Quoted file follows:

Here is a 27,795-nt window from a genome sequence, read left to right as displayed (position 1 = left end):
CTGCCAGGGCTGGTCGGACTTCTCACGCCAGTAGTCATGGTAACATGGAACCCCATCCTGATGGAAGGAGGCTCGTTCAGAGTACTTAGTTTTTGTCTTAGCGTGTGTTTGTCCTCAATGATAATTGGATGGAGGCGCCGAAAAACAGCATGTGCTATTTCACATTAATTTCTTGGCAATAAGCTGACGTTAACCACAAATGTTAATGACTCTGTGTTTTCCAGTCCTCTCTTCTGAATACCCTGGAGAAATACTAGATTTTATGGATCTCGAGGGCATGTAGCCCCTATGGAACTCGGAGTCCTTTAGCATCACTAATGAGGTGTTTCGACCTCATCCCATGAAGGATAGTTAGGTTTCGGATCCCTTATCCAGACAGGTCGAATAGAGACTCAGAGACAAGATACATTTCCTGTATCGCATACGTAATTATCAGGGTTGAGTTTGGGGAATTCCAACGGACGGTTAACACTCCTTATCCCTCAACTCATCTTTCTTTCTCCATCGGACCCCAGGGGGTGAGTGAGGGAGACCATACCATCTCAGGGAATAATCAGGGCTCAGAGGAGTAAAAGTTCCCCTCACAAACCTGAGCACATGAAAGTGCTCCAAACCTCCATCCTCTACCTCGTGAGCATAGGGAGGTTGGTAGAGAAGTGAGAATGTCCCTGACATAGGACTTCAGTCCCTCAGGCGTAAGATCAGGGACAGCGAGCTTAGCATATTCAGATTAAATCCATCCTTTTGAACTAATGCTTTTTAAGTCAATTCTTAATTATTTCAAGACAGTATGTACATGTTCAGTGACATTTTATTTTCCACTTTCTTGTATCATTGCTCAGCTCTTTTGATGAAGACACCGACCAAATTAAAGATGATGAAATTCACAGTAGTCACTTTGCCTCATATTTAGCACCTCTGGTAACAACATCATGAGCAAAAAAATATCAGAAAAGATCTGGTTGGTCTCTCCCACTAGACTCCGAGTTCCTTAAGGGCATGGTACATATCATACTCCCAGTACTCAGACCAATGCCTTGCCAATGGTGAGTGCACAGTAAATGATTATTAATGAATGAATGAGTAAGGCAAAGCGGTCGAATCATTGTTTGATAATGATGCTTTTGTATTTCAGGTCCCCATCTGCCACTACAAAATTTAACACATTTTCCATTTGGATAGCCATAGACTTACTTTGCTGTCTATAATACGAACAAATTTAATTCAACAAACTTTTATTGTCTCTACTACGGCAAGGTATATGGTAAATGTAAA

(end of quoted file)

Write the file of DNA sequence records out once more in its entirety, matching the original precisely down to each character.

Here is a 27,795-nt window from a genome sequence, read left to right as displayed (position 1 = left end):
CTGCCAGGGCTGGTCGGACTTCTCACGCCAGTAGTCATGGTAACATGGAACCCCATCCTGATGGAAGGAGGCTCGTTCAGAGTACTTAGTTTTTGTCTTAGCGTGTGTTTGTCCTCAATGATAATTGGATGGAGGCGCCGAAAAACAGCATGTGCTATTTCACATTAATTTCTTGGCAATAAGCTGACGTTAACCACAAATGTTAATGACTCTGTGTTTTCCAGTCCTCTCTTCTGAATACCCTGGAGAAATACTAGATTTTATGGATCTCGAGGGCATGTAGCCCCTATGGAACTCGGAGTCCTTTAGCATCACTAATGAGGTGTTTCGACCTCATCCCATGAAGGATAGTTAGGTTTCGGATCCCTTATCCAGACAGGTCGAATAGAGACTCAGAGACAAGATACATTTCCTGTATCGCATACGTAATTATCAGGGTTGAGTTTGGGGAATTCCAACGGACGGTTAACACTCCTTATCCCTCAACTCATCTTTCTTTCTCCATCGGACCCCAGGGGGTGAGTGAGGGAGACCATACCATCTCAGGGAATAATCAGGGCTCAGAGGAGTAAAAGTTCCCCTCACAAACCTGAGCACATGAAAGTGCTCCAAACCTCCATCCTCTACCTCGTGAGCATAGGGAGGTTGGTAGAGAAGTGAGAATGTCCCTGACATAGGACTTCAGTCCCTCAGGCGTAAGATCAGGGACAGCGAGCTTAGCATATTCAGATTAAATCCATCCTTTTGAACTAATGCTTTTTAAGTCAATTCTTAATTATTTCAAGACAGTATGTACATGTTCAGTGACATTTTATTTTCCACTTTCTTGTATCATTGCTCAGCTCTTTTGATGAAGACACCGACCAAATTAAAGATGATGAAATTCACAGTAGTCACTTTGCCTCATATTTAGCACCTCTGGTAACAACATCATGAGCAAAAAAATATCAGAAAAGATCTGGTTGGTCTCTCCCACTAGACTCCGAGTTCCTTAAGGGCATGGTACATATCATACTCCCAGTACTCAGACCAATGCCTTGCCAATGGTGAGTGCACAGTAAATGATTATTAATGAATGAATGAGTAAGGCAAAGCGGTCGAATCATTGTTTGATAATGATGCTTTTGTATTTCAGGTCCCCATCTGCCACTACAAAATTTAACACATTTTCCATTTGGATAGCCATAGACTTACTTTGCTGTCTATAATACGAACAAATTTAATTCAACAAACTTTTATTGTCTCTACTACGGCAAGGTATATGGTAAATGTAAA